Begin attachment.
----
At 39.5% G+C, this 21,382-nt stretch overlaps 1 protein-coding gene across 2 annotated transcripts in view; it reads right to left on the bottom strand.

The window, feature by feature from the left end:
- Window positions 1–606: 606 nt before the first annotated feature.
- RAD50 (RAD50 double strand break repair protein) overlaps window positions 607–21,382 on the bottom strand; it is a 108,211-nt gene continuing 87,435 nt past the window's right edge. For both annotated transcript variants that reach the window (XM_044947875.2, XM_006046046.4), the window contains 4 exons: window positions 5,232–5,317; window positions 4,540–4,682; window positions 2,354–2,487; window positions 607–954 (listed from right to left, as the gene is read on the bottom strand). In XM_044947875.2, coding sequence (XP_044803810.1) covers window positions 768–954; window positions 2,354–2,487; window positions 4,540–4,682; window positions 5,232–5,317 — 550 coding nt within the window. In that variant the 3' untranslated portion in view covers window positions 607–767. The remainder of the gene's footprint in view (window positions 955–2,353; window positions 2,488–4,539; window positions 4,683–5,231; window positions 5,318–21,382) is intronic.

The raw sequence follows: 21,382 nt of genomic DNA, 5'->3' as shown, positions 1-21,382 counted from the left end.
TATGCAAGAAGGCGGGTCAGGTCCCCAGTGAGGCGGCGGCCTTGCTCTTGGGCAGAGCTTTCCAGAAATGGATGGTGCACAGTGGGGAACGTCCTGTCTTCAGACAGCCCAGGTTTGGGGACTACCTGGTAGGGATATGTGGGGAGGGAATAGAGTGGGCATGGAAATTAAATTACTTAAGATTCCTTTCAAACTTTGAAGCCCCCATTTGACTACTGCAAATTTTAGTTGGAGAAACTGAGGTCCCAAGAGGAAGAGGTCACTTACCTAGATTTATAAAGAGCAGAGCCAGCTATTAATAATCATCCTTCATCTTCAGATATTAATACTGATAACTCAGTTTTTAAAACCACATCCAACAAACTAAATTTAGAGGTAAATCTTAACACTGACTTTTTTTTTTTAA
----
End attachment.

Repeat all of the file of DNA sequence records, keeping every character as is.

At 39.5% G+C, this 21,382-nt stretch overlaps 1 protein-coding gene across 2 annotated transcripts in view; it reads right to left on the bottom strand.

The window, feature by feature from the left end:
- Window positions 1–606: 606 nt before the first annotated feature.
- RAD50 (RAD50 double strand break repair protein) overlaps window positions 607–21,382 on the bottom strand; it is a 108,211-nt gene continuing 87,435 nt past the window's right edge. For both annotated transcript variants that reach the window (XM_044947875.2, XM_006046046.4), the window contains 4 exons: window positions 5,232–5,317; window positions 4,540–4,682; window positions 2,354–2,487; window positions 607–954 (listed from right to left, as the gene is read on the bottom strand). In XM_044947875.2, coding sequence (XP_044803810.1) covers window positions 768–954; window positions 2,354–2,487; window positions 4,540–4,682; window positions 5,232–5,317 — 550 coding nt within the window. In that variant the 3' untranslated portion in view covers window positions 607–767. The remainder of the gene's footprint in view (window positions 955–2,353; window positions 2,488–4,539; window positions 4,683–5,231; window positions 5,318–21,382) is intronic.

The raw sequence follows: 21,382 nt of genomic DNA, 5'->3' as shown, positions 1-21,382 counted from the left end.
TATGCAAGAAGGCGGGTCAGGTCCCCAGTGAGGCGGCGGCCTTGCTCTTGGGCAGAGCTTTCCAGAAATGGATGGTGCACAGTGGGGAACGTCCTGTCTTCAGACAGCCCAGGTTTGGGGACTACCTGGTAGGGATATGTGGGGAGGGAATAGAGTGGGCATGGAAATTAAATTACTTAAGATTCCTTTCAAACTTTGAAGCCCCCATTTGACTACTGCAAATTTTAGTTGGAGAAACTGAGGTCCCAAGAGGAAGAGGTCACTTACCTAGATTTATAAAGAGCAGAGCCAGCTATTAATAATCATCCTTCATCTTCAGATATTAATACTGATAACTCAGTTTTTAAAACCACATCCAACAAACTAAATTTAGAGGTAAATCTTAACACTGACTTTTTTTTTTTAA